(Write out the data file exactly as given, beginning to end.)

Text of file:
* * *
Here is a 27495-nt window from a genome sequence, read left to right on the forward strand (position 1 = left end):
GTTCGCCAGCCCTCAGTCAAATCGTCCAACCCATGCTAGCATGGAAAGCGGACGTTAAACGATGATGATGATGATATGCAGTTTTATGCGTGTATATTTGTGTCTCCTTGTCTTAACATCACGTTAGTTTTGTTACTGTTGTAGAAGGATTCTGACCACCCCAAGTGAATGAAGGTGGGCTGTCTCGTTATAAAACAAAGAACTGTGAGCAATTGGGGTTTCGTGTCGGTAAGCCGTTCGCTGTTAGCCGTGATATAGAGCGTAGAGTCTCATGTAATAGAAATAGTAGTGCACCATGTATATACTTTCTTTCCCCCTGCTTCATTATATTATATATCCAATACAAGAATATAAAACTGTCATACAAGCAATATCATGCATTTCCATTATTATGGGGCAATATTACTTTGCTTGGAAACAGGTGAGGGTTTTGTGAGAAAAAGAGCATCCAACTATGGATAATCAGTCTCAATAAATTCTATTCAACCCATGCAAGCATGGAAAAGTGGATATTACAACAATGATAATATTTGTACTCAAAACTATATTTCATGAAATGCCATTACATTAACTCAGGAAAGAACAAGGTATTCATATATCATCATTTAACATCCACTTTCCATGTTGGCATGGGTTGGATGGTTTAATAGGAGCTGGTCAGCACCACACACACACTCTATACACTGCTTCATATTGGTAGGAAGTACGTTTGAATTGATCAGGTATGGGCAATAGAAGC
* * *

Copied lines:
Here is a 27495-nt window from a genome sequence, read left to right on the forward strand (position 1 = left end):
GTTCGCCAGCCCTCAGTCAAATCGTCCAACCCATGCTAGCATGGAAAGCGGACGTTAAACGATGATGATGATGATATGCAGTTTTATGCGTGTATATTTGTGTCTCCTTGTCTTAACATCACGTTAGTTTTGTTACTGTTGTAGAAGGATTCTGACCACCCCAAGTGAATGAAGGTGGGCTGTCTCGTTATAAAACAAAGAACTGTGAGCAATTGGGGTTTCGTGTCGGTAAGCCGTTCGCTGTTAGCCGTGATATAGAGCGTAGAGTCTCATGTAATAGAAATAGTAGTGCACCATGTATATACTTTCTTTCCCCCTGCTTCATTATATTATATATCCAATACAAGAATATAAAACTGTCATACAAGCAATATCATGCATTTCCATTATTATGGGGCAATATTACTTTGCTTGGAAACAGGTGAGGGTTTTGTGAGAAAAAGAGCATCCAACTATGGATAATCAGTCTCAATAAATTCTATTCAACCCATGCAAGCATGGAAAAGTGGATATTACAACAATGATAATATTTGTACTCAAAACTATATTTCATGAAATGCCATTACATTAACTCAGGAAAGAACAAGGTATTCATATATCATCATTTAACATCCACTTTCCATGTTGGCATGGGTTGGATGGTTTAATAGGAGCTGGTCAGCACCACACACACACTCTATACACTGCTTCATATTGGTAGGAAGTACGTTTGAATTGATCAGGTATGGGCAATAGAAGC